HMRC pursues 5,500 offshore companies over missing property taxes

HM Revenue & Customs is preparing to write to more than 5,500 overseas businesses it suspects have failed to pay enough tax on the UK properties they own.

As part of the tax agency’s latest attempt to make sure taxpayers follow the rules, the tax authorities will send ‘boost’ letters to thousands of people who own property in the UK through the through offshore companies which “seem not to have informed” him of the tax due.

HMRC said it plans to write to more than 4,000 businesses over the next year which it says owe either corporation income tax or the annual tax on wrapped up accommodation (Ated ) on British ownership. Another 1,500 businesses will be subject to unpaid capital gains tax on property sales between 2015 and 2019.

“These numbers seem like a lot, but they also seem realistic,” said Adam Craggs, a partner at law firm RPC, adding that many non-UK domiciled people choose to own property through a company to maintain their anonymity on UK land registers.

HM Land Registry data in November showed around 93,000 title deeds in England and Wales were owned by foreign companies.

The tax benefits for wealthy non-doms to own property in the UK through an offshore company have been strengthened over the past decade. Ated was introduced in 2013 as an annual tax imposed on businesses that own UK homes worth more than £500,000 and not let on a commercial basis.

According to HMRC accounts, Ated has raised around £100million in tax over the 12 months to March 2022. The annual charge payable through Ated increases with property value, rising from £3,800 for properties valued between £500,000 and £1 million, at £244,750. for properties worth more than £20 million, in the current tax year.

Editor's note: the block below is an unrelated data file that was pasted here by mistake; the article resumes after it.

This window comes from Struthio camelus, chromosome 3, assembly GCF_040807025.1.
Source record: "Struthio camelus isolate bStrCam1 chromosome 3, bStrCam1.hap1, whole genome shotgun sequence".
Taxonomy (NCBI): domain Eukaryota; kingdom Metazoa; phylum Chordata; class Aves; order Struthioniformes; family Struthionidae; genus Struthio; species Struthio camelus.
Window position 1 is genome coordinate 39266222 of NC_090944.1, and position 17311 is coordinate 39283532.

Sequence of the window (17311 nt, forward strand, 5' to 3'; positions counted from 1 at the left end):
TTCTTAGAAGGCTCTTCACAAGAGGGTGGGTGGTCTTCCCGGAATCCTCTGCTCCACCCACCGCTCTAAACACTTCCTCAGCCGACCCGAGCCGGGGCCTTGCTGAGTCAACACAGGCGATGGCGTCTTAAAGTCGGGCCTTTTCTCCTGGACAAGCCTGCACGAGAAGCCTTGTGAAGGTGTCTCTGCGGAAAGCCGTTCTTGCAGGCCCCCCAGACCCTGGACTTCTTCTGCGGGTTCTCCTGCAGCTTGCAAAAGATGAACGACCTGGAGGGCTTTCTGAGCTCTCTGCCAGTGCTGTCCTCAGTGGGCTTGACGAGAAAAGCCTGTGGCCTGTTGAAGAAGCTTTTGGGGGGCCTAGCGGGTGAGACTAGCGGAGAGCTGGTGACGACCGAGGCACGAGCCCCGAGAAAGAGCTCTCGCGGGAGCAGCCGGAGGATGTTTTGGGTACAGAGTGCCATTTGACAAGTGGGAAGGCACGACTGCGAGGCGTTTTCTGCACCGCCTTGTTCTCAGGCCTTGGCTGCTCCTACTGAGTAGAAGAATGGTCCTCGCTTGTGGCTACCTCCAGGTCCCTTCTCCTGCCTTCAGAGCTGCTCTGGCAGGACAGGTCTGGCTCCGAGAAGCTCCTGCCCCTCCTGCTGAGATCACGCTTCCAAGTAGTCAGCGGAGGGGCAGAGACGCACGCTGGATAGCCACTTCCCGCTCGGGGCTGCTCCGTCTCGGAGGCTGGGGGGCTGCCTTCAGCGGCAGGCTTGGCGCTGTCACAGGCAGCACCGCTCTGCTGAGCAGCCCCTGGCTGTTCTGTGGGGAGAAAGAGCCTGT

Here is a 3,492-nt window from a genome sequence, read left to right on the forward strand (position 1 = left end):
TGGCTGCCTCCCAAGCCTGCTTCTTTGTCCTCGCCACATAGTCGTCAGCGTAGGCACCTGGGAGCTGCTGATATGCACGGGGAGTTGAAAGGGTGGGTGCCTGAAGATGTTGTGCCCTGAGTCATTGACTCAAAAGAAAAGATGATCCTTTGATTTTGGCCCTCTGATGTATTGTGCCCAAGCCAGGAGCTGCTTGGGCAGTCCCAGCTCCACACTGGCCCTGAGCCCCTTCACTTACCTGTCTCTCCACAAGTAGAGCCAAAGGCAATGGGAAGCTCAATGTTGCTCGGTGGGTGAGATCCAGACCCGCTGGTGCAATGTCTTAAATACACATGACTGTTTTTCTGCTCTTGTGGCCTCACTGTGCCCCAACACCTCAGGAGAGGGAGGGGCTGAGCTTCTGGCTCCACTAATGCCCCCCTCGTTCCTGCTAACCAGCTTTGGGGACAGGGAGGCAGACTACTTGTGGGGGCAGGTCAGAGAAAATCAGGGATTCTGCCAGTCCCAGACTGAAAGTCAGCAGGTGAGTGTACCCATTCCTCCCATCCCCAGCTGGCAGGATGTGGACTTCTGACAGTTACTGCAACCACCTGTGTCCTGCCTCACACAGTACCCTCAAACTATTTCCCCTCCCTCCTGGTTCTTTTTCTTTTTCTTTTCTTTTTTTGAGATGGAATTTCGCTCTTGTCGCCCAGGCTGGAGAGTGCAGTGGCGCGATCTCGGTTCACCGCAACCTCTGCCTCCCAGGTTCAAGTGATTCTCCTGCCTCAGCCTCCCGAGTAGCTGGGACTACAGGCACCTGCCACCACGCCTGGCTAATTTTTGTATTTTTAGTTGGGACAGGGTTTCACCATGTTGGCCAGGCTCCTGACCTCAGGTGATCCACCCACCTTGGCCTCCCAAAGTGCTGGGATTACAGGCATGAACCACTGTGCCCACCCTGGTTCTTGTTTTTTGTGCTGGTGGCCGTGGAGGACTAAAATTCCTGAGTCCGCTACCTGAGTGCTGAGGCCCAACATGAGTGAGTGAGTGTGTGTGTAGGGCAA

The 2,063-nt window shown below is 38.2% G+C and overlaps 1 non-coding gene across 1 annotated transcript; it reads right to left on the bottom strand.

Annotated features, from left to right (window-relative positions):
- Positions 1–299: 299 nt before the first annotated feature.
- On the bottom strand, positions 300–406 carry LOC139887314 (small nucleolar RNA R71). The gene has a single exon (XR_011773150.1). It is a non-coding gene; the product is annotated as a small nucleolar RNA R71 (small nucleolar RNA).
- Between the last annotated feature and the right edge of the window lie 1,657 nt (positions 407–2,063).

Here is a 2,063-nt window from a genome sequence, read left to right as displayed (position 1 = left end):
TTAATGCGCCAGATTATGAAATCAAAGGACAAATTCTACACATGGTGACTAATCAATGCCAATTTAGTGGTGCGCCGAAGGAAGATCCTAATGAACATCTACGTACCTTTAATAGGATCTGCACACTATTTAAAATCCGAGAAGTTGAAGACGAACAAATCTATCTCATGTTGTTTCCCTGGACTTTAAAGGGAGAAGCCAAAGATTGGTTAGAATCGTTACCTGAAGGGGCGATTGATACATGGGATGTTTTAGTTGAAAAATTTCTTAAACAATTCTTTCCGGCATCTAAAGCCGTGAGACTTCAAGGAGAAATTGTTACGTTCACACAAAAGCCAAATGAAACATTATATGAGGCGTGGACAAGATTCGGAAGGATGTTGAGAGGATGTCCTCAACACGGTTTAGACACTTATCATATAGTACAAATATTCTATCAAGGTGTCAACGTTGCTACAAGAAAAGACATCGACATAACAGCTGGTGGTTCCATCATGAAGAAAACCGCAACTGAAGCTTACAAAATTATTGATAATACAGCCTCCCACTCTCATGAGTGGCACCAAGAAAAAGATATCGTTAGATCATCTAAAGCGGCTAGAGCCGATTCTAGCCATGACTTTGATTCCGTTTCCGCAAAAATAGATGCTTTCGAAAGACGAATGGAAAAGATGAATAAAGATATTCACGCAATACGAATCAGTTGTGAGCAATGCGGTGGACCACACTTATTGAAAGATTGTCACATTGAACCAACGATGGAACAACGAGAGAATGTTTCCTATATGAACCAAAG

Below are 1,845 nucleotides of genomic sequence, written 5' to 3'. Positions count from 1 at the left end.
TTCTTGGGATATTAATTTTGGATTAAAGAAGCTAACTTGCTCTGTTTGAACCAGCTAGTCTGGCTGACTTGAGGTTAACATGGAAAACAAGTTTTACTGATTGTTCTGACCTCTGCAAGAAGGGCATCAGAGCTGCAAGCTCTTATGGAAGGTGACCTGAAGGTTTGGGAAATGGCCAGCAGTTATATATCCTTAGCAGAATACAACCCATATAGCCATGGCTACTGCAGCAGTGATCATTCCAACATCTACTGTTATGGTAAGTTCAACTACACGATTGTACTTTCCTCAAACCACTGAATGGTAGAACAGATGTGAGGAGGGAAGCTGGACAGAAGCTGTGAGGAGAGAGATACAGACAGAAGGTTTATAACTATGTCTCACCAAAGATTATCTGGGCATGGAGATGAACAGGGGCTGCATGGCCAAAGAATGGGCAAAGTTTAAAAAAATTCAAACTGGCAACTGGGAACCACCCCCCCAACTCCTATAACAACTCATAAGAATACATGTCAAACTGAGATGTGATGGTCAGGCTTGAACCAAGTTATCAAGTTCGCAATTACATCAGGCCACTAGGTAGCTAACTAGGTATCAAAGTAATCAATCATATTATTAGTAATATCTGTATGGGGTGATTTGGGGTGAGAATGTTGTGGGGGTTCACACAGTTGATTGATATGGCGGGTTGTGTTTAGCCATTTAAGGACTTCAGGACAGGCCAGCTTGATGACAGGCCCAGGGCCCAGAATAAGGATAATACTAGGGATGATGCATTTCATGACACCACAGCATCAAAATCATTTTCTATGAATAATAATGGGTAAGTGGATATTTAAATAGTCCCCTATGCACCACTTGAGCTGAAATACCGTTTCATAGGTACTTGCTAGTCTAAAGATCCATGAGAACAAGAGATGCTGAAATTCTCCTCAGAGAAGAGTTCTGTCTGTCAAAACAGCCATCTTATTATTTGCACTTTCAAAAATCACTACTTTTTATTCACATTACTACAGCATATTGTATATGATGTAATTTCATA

Since 2015, UK estates held by foreigners have been subject to capital gains tax, which is charged at 28% on sales profits for higher and additional rate taxpayers. As of 2017, non-UK resident shareholders of an offshore company that owns UK residential property also fall within the scope of UK inheritance tax.

Jamie Mathieson, partner at JMW Solicitors, said that while it was “certainly advantageous years ago” to own property through a corporation, “the advice now is generally to have direct ownership” .

HMRC has increased its use of reminder letters in recent years to encourage taxpayers to make voluntary disclosures.

Tom Wallace, director of tax investigations at WTT, a consultancy, said tax non-compliance “usually results from a misunderstanding of the rules and how they are applied”.

There are nuances in this area of ​​property taxation. Businesses that own properties in the UK as part of a rental business can get full Ated relief, for example, but it’s not automatic and must be claimed, Wallace said.

Yet when the property is let to a family member, even on a commercial basis at the prevailing market rate, Ated is due and no repairs are available.

For landlords who receive a reminder letter, Jack Prytherch, a solicitor at law firm CMS, said that while there is “generally no strict legal obligation to respond” to letters, it “would be inadvisable to ignore them. “.

The campaign to reclaim tax from offshore landowners comes as HMRC is under pressure to close the offshore tax gap – the difference between the amount of tax paid and the amount of tax due – for taxpayers strangers.

Earlier this year, the taxman admitted he had no idea how much tax he was missing due to money being held offshore, but said he would issue “a new offshore tax gap Autonomous” in 2023, which will estimate the amount of tax avoidance and evasion by UK taxpayers holding overseas assets.

In the 2021-22 tax year, HMRC issued 18,260 reminder letters relating to all offshore matters, raising £29million. It would otherwise have gone unpaid, he said.

HMRC said its reminder letters “combine data from multiple sources to ensure we can reach the intended audience”.

“We want customers to come forward and update their tax status or tell us why they don’t owe any tax. If customers cannot pay the tax they owe, we will work with them and provide assistance,” he said.

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